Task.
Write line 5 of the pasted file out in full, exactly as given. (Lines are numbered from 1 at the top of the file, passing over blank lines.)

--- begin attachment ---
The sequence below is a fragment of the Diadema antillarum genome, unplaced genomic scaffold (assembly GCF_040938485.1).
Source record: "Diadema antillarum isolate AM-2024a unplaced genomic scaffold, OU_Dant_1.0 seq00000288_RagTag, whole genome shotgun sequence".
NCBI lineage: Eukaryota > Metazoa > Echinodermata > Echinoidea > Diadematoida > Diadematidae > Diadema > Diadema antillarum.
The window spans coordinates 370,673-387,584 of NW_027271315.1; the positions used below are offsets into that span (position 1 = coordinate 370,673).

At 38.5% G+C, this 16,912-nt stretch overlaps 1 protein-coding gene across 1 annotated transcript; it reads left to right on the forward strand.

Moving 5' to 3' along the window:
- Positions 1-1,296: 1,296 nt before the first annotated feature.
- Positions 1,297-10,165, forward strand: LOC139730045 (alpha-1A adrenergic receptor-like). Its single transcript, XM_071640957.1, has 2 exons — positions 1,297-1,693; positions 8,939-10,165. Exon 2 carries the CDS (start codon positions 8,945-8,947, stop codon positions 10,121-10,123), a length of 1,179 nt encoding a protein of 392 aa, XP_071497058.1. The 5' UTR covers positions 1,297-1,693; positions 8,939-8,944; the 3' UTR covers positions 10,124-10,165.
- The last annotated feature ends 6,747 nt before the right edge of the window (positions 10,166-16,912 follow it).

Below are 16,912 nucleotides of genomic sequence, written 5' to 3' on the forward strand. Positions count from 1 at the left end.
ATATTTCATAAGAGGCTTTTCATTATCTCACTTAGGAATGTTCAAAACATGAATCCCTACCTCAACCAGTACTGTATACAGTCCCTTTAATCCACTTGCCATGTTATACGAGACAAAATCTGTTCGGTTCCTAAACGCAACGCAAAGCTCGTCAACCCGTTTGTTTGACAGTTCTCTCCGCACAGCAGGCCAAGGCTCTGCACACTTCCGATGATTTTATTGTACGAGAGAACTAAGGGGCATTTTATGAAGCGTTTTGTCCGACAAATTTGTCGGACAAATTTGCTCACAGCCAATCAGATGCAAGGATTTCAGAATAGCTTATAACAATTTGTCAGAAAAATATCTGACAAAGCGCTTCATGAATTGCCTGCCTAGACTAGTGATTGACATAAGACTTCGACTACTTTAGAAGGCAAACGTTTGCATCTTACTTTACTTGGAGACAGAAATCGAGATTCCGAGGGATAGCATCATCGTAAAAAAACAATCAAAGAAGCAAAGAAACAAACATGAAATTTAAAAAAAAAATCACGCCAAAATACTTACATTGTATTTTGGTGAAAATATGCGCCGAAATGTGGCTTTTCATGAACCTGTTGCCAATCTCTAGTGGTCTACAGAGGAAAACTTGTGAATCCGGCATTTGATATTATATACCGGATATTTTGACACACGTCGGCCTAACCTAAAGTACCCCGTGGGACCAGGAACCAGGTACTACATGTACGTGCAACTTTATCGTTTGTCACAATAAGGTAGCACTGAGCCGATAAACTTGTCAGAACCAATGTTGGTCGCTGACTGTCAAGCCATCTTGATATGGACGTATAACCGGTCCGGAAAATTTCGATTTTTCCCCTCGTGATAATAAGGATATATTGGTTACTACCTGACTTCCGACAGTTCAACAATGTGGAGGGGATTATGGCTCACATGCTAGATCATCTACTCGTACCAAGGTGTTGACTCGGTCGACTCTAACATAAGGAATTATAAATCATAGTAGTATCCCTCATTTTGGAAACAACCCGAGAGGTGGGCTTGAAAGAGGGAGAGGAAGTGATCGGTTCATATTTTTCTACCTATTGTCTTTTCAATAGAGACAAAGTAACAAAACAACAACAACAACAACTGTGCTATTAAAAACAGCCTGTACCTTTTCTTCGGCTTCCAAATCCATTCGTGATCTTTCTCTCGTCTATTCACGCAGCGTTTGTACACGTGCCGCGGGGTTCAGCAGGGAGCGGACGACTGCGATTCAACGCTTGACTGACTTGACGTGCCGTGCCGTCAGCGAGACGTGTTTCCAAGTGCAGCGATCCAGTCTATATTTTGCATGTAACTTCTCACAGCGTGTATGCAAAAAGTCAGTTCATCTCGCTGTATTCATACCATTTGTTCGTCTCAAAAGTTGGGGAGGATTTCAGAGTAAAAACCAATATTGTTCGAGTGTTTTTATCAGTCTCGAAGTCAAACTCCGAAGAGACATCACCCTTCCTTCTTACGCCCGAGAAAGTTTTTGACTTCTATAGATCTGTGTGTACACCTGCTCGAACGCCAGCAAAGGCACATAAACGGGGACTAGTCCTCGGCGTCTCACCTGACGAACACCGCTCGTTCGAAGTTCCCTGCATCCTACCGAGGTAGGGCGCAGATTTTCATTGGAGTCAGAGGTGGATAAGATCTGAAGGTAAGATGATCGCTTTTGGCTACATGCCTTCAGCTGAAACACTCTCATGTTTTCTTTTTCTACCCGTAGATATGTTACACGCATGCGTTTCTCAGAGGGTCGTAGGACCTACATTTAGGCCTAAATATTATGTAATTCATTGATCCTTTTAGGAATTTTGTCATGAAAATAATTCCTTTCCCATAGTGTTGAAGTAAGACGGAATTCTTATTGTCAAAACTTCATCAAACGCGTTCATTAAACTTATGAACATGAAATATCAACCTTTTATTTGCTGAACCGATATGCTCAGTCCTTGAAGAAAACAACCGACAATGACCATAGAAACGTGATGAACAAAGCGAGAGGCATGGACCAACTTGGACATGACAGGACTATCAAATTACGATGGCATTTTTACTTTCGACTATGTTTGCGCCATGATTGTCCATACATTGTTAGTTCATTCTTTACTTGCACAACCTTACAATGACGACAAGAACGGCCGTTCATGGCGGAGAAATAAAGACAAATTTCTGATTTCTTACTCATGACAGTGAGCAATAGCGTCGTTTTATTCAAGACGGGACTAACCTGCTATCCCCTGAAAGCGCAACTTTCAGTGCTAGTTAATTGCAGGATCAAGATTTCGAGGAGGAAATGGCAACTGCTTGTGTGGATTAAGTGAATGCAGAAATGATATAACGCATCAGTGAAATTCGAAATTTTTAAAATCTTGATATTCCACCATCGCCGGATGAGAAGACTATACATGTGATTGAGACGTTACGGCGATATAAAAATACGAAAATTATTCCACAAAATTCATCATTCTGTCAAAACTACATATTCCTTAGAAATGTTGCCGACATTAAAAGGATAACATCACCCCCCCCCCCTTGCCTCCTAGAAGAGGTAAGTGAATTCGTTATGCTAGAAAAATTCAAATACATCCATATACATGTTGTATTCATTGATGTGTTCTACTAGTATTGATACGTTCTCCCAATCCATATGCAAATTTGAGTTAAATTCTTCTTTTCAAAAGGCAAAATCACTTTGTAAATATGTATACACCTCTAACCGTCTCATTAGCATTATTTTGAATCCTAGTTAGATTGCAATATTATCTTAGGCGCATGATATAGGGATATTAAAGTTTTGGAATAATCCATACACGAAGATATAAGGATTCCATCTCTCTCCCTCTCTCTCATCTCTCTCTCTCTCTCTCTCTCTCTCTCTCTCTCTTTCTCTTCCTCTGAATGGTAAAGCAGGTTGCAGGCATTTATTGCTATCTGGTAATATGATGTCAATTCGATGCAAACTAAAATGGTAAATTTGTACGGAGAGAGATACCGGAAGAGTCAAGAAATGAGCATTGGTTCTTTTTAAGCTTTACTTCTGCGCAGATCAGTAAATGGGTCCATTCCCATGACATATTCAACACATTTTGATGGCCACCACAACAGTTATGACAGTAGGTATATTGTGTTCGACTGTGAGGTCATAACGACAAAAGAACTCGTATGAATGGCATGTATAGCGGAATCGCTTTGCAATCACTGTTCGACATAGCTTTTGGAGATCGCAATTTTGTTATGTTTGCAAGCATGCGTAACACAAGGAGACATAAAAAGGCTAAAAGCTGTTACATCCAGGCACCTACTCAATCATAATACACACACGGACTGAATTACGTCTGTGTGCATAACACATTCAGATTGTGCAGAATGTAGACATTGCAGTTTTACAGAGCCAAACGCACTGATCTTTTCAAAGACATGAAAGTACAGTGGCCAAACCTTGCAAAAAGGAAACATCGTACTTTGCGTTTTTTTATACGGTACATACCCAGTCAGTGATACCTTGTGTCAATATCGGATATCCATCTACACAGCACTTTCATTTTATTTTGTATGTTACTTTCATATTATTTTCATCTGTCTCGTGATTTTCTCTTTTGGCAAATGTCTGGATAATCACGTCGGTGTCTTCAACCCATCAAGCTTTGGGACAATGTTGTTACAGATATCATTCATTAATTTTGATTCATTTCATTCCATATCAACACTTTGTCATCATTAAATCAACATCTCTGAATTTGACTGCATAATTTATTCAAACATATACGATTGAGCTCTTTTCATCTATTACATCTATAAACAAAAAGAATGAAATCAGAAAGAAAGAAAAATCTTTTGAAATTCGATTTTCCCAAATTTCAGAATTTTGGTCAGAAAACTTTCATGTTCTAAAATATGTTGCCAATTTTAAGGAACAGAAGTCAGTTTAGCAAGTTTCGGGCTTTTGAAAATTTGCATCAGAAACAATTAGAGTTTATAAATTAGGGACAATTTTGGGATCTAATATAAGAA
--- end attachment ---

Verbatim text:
At 38.5% G+C, this 16,912-nt stretch overlaps 1 protein-coding gene across 1 annotated transcript; it reads left to right on the forward strand.